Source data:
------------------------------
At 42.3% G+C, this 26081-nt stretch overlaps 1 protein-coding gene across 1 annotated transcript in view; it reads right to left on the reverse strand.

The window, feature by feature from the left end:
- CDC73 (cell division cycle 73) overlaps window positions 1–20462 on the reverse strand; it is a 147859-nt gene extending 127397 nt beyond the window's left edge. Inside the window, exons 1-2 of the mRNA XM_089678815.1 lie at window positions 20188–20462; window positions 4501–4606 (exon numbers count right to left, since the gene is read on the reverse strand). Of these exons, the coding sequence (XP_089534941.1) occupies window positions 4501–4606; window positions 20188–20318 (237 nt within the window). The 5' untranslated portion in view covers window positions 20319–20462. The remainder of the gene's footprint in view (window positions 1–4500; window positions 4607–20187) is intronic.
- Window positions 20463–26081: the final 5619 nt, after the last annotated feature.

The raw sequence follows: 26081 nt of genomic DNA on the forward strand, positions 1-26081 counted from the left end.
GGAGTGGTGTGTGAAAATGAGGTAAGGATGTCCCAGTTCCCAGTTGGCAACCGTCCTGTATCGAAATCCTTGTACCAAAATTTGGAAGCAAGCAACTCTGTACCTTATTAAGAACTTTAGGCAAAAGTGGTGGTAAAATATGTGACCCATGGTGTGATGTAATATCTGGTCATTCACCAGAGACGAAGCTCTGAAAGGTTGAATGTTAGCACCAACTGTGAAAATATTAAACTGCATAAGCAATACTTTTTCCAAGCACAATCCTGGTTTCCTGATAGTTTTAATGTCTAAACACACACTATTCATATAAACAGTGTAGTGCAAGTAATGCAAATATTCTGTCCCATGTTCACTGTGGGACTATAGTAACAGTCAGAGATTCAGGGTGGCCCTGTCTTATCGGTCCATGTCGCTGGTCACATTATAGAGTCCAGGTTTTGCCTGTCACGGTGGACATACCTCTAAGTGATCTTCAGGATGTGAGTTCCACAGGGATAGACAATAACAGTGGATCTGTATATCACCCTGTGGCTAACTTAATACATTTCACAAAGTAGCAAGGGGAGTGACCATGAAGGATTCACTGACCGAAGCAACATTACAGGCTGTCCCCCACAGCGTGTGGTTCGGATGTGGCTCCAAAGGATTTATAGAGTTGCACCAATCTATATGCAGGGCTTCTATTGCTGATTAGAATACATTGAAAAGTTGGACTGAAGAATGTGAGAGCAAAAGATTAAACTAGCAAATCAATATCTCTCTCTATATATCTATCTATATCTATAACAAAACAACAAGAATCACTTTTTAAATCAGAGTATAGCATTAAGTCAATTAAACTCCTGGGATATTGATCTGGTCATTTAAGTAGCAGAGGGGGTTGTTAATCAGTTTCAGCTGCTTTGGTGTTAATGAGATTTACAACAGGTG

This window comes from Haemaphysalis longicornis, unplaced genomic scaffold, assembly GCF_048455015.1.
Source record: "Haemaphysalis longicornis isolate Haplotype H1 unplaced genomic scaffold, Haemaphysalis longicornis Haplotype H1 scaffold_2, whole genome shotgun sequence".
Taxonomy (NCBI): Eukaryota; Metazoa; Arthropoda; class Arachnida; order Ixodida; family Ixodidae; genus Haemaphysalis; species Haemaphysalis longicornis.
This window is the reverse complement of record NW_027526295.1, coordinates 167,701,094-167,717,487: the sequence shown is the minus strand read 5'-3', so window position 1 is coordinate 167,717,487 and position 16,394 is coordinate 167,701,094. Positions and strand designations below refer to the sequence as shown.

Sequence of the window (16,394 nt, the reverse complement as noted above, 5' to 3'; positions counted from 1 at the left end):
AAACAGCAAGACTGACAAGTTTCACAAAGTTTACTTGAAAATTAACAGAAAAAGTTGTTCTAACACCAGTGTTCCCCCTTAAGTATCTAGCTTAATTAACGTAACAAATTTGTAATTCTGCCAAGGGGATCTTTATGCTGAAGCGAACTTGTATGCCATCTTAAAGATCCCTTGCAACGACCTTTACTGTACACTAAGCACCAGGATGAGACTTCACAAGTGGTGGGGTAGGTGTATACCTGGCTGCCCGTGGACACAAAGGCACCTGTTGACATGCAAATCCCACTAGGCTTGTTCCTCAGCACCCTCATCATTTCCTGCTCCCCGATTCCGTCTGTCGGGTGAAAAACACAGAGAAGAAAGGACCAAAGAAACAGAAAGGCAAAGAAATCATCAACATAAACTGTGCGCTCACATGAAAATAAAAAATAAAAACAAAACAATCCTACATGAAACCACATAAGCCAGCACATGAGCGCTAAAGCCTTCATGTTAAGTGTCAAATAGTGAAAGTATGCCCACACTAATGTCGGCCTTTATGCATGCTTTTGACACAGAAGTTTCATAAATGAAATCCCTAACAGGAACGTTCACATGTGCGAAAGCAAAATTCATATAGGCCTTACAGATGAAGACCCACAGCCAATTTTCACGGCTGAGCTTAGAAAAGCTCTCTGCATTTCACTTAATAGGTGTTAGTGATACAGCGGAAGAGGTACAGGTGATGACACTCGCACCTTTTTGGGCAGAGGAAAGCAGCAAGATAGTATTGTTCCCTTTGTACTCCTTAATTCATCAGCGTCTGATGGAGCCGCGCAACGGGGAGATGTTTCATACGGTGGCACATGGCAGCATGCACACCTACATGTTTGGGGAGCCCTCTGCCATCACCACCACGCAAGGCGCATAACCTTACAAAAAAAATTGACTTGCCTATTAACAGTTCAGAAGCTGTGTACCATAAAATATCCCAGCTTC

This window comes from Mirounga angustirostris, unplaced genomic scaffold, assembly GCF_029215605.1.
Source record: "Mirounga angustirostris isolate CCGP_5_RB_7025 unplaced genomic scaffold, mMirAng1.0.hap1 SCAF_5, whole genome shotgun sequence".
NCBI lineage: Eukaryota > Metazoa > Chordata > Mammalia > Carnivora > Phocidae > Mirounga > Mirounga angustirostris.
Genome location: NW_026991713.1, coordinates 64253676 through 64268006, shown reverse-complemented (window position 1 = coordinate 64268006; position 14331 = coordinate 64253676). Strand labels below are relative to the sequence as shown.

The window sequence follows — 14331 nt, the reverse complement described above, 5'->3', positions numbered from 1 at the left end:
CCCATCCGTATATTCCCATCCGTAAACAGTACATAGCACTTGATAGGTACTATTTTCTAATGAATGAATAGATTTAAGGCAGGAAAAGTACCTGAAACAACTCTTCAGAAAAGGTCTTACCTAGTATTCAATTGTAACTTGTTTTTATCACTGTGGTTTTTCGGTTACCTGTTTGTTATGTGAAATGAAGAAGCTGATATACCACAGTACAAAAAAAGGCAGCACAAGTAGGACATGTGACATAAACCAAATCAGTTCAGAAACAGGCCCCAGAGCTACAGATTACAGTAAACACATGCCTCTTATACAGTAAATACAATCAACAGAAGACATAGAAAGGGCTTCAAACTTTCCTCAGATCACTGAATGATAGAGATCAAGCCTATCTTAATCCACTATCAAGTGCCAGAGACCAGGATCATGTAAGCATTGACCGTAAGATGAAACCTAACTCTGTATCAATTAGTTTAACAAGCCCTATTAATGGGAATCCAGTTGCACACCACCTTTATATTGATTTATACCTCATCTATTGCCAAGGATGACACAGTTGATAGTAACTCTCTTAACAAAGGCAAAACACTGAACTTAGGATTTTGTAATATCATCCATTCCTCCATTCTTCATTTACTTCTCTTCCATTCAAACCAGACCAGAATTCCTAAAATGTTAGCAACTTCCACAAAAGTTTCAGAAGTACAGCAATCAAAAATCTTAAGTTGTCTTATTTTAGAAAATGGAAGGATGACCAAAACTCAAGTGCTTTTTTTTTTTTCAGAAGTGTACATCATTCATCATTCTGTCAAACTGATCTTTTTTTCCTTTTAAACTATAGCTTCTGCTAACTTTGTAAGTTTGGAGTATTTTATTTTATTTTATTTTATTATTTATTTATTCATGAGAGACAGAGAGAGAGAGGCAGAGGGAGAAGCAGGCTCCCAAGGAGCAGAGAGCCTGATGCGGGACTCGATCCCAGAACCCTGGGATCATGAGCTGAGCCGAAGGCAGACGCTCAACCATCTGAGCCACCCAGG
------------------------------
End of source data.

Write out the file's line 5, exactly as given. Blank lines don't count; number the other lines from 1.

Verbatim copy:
The raw sequence follows: 26081 nt of genomic DNA on the forward strand, positions 1-26081 counted from the left end.